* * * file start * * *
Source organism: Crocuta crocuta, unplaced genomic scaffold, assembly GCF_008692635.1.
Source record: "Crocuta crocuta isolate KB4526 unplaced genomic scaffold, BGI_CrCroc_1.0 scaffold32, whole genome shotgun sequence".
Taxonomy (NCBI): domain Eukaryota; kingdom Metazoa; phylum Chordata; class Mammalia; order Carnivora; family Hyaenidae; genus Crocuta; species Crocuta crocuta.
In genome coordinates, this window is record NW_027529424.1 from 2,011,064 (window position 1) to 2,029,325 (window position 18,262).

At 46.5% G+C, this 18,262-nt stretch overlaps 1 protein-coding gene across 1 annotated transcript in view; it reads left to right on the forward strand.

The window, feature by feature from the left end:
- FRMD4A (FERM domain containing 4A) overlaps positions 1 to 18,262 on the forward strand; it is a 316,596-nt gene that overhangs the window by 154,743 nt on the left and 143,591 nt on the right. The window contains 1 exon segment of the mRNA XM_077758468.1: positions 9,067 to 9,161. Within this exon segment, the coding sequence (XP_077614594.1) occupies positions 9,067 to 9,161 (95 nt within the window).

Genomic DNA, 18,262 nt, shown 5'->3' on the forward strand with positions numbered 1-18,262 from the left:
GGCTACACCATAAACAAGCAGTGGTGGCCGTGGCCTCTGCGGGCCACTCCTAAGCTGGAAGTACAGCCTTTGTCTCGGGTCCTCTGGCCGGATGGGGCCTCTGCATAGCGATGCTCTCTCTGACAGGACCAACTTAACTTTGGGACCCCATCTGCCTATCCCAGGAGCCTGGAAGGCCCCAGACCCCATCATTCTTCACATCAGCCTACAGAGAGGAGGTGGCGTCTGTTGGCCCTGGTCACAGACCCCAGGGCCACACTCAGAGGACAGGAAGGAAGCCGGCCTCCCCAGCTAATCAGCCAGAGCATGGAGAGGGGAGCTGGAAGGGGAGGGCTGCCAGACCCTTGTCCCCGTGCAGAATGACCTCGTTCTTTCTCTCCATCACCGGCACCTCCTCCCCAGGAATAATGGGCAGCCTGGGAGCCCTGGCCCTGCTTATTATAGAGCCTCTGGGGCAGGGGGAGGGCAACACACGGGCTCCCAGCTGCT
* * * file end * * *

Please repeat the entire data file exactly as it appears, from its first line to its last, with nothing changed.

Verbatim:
Source organism: Crocuta crocuta, unplaced genomic scaffold, assembly GCF_008692635.1.
Source record: "Crocuta crocuta isolate KB4526 unplaced genomic scaffold, BGI_CrCroc_1.0 scaffold32, whole genome shotgun sequence".
Taxonomy (NCBI): domain Eukaryota; kingdom Metazoa; phylum Chordata; class Mammalia; order Carnivora; family Hyaenidae; genus Crocuta; species Crocuta crocuta.
In genome coordinates, this window is record NW_027529424.1 from 2,011,064 (window position 1) to 2,029,325 (window position 18,262).

At 46.5% G+C, this 18,262-nt stretch overlaps 1 protein-coding gene across 1 annotated transcript in view; it reads left to right on the forward strand.

The window, feature by feature from the left end:
- FRMD4A (FERM domain containing 4A) overlaps positions 1 to 18,262 on the forward strand; it is a 316,596-nt gene that overhangs the window by 154,743 nt on the left and 143,591 nt on the right. The window contains 1 exon segment of the mRNA XM_077758468.1: positions 9,067 to 9,161. Within this exon segment, the coding sequence (XP_077614594.1) occupies positions 9,067 to 9,161 (95 nt within the window).

Genomic DNA, 18,262 nt, shown 5'->3' on the forward strand with positions numbered 1-18,262 from the left:
GGCTACACCATAAACAAGCAGTGGTGGCCGTGGCCTCTGCGGGCCACTCCTAAGCTGGAAGTACAGCCTTTGTCTCGGGTCCTCTGGCCGGATGGGGCCTCTGCATAGCGATGCTCTCTCTGACAGGACCAACTTAACTTTGGGACCCCATCTGCCTATCCCAGGAGCCTGGAAGGCCCCAGACCCCATCATTCTTCACATCAGCCTACAGAGAGGAGGTGGCGTCTGTTGGCCCTGGTCACAGACCCCAGGGCCACACTCAGAGGACAGGAAGGAAGCCGGCCTCCCCAGCTAATCAGCCAGAGCATGGAGAGGGGAGCTGGAAGGGGAGGGCTGCCAGACCCTTGTCCCCGTGCAGAATGACCTCGTTCTTTCTCTCCATCACCGGCACCTCCTCCCCAGGAATAATGGGCAGCCTGGGAGCCCTGGCCCTGCTTATTATAGAGCCTCTGGGGCAGGGGGAGGGCAACACACGGGCTCCCAGCTGCT